The sinfulness of Christian ministers doesn't negate this either, anymore than Judas' betrayal negated the role of the Twelve. After Judas' defection and suicide, another was appointed to his office (Acts of the Apostles 1:20). The Truth and Power within our Faith isn't undone by human failings; our God, dwelling within His Church, is way too powerful. I've got to go with St. Irenaeus on this one. As a disciple of Bishop Polycarp (himself, a disciple of the Apostle John) Irenaeus was in a much better position than we in the 20th century, on the other side of the world, to know what Jesus had communicated to the Apostles. In 180 A.D., Irenaeus wrote, "Where the Church is there is the Spirit of God; and where the Spirit of God, there the Church and every grace."

So, can I recommend The Shack? In my own life God has made use of materials that were less than perfect to help me along; the book Joshua, with a message similar to The Shack's, is an example. That said, there are other books that can be of a lot more benefit, C.S. Lewis' Mere Christianity for starters. A good rule of thumb: (With the exception of the Bible itself) If it's palatable enough that it has made it onto a shelf at Wal-Mart, then whatever good points it has, it probably isn't the Gospel as preached by Jesus and the Apostles.

Sunday, January 4, 2009


12 Days of Christmas, 12 months of the year, 12 signs of the zodiac, 12 Tribes of Israel, 12 sons of Jacob the patriarch, 12 Apostles...

I was thinking about Pentecost last night (a.k.a. "meditating on the mystery of Pentecost"), trying to come at it from a different angle. I always envision Mary and the Apostles, but there were over a hundred other people gathered in that upper room (Acts 1:15)! So I imagined the reaction of that crowded room, experiencing the release of the Holy Spirit in charisms like tongues and prophecy. They were excited, prayer pouring out their hearts to God in charismatic prayer. Inevitably though, their eyes turned toward the Apostles, "the Twelve" as they were known in the early Church.

It was only natural that they should look to them for guidance in that moment. Let me explain: The nation of Israel, its 12 tribes, were descended from the 12 sons of Jacob (grandson of Abraham). Those 12 were the fathers of the nation. So for Jesus to single out 12 of His disciples to form an inner circle, to be "Apostles"or those "sent," it would have been recognized as monumental. Jesus, the Messiah, was appointing them as the foundation of His renewed Israel. They would be the fathers of the nation! Of course all of the disciples gathered on Pentecost would have turned their eyes to them.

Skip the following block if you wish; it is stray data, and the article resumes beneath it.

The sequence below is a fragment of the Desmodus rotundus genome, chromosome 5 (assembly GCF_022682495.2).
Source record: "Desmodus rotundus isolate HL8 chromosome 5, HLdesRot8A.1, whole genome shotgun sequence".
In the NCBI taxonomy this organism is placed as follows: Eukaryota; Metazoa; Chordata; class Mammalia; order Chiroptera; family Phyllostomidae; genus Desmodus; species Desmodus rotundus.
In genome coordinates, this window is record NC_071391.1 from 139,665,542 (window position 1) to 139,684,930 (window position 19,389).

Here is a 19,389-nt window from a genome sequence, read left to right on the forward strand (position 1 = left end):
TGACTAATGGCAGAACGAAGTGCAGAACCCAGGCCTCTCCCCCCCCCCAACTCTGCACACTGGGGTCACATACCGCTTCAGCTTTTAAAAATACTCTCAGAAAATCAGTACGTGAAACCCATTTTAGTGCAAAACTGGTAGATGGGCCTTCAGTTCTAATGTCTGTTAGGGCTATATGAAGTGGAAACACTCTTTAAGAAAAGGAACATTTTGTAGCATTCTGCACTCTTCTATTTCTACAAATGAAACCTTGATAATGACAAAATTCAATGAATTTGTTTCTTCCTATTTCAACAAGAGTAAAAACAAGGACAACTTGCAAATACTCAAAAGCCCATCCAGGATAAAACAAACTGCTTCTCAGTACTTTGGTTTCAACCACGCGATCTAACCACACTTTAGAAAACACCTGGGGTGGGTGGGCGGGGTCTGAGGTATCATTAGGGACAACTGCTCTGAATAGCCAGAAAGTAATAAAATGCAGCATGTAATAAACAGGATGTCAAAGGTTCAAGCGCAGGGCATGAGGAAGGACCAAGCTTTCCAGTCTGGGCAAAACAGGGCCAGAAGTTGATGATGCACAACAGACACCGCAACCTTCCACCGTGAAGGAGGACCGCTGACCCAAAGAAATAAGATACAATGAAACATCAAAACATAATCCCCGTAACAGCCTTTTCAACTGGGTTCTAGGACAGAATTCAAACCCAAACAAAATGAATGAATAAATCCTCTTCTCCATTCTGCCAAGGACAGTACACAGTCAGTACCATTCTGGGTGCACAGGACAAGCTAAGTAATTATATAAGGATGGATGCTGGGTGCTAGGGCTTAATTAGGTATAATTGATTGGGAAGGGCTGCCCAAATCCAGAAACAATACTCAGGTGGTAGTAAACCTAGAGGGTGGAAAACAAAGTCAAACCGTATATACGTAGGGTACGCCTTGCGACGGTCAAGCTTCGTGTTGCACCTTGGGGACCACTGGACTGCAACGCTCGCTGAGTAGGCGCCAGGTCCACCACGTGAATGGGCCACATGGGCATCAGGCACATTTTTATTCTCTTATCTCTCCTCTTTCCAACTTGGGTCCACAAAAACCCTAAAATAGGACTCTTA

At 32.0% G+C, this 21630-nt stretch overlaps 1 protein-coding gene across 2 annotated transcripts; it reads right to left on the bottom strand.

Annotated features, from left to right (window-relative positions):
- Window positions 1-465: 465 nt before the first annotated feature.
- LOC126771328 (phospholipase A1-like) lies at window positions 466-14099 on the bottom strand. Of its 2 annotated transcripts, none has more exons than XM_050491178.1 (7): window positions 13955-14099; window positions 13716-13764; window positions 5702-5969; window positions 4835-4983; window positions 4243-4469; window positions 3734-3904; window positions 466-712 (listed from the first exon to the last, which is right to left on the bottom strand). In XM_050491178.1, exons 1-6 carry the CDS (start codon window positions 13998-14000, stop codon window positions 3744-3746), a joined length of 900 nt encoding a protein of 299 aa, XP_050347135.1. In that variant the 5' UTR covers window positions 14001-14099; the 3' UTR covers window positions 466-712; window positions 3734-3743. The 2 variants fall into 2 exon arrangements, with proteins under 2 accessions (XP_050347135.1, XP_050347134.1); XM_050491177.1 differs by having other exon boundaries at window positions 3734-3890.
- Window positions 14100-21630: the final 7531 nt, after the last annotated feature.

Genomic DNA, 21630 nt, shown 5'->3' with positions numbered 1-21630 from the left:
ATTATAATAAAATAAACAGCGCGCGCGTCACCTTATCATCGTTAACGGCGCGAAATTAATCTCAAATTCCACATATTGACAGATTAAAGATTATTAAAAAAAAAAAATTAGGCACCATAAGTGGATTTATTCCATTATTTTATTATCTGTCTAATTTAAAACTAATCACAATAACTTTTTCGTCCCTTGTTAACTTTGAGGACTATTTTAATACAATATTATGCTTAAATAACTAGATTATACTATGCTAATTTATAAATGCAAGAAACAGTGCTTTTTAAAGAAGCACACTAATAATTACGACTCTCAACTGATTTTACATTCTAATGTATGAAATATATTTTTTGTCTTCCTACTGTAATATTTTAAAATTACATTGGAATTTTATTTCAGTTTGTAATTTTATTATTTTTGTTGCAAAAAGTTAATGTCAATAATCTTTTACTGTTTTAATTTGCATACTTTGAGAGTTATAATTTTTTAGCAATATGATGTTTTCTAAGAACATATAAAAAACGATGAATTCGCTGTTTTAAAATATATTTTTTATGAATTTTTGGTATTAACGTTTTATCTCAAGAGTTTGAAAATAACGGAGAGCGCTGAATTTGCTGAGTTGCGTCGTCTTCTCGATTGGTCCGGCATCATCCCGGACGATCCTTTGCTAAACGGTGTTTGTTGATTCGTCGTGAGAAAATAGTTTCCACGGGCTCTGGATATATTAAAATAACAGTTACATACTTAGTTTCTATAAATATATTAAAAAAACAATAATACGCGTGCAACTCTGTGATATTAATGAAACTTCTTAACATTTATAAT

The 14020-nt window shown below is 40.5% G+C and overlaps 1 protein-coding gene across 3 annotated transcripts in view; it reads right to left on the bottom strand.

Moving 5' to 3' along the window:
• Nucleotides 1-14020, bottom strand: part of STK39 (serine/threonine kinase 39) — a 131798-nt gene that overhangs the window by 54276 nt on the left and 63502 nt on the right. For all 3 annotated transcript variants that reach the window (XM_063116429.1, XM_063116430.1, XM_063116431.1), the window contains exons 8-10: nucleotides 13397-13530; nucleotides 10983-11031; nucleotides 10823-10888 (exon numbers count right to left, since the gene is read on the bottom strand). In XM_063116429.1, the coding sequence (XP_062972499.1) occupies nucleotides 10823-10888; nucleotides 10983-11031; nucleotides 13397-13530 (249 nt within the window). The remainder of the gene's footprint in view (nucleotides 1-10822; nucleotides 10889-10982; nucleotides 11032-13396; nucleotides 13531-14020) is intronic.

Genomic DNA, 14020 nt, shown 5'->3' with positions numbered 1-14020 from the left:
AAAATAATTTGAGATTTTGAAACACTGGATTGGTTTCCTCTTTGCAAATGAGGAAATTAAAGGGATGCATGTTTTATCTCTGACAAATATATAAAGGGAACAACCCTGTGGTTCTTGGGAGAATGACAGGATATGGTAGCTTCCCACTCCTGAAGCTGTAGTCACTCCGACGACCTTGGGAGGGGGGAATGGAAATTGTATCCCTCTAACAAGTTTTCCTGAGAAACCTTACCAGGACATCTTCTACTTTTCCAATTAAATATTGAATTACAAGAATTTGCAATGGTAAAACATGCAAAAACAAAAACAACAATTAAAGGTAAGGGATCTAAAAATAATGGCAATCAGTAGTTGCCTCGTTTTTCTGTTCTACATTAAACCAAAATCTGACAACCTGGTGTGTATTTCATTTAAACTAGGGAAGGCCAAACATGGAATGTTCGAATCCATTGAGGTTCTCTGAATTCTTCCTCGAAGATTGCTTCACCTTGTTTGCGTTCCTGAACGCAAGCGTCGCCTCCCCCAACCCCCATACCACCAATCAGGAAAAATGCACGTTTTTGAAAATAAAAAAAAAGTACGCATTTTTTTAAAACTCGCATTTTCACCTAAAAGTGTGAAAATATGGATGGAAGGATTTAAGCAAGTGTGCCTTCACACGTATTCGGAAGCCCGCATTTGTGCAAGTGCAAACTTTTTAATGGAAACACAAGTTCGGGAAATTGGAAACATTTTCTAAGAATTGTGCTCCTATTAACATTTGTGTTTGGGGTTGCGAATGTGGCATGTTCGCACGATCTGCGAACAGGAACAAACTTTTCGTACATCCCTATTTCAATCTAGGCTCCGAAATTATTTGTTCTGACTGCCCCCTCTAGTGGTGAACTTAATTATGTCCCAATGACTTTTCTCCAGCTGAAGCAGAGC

Fathers of the nation. This truth is transmitted by us every time we refer to a priest, bishop, or pope as father. At ordination they were entrusted with the task of making present the fatherly care of the The Twelve. Putting it like that, I need to pray for them more - that's gotta be one tough job. Come Holy Spirit!

Post #50 - With Many Thanks to Kathi

50 posts - I never knew I had it in me. Once again I have to say "thank you" to my friend Kathi Strunk, who encouraged me to start not only a blog but a website. Her advice was nothing short of prophetic. That's right, I used the "p" word.

I'm not talking the Nostradamus-looking-in-a-bowl-of-oil type prophet (I'd be very weary of them), but the baptized-Christian-type. All of us have been called to share in the prophetic ministry of Jesus Christ. We exercise it in very intentional ways - taking hard stands, calling people back to their senses, reminding loved ones of God's Truth when they've gotten things all jumbled up. But I'm convinced that we often exercise it in very unintentional ways as well - when we speak and act from love.

And that's my friend Kathi; she comes from love. I see her going out of her way to develop relationships with the kids at our school and to give them little nudges in new and exciting directions. Wow, as I wrote that, it struck me as an apt description of her influence on me. Here's to Kathi!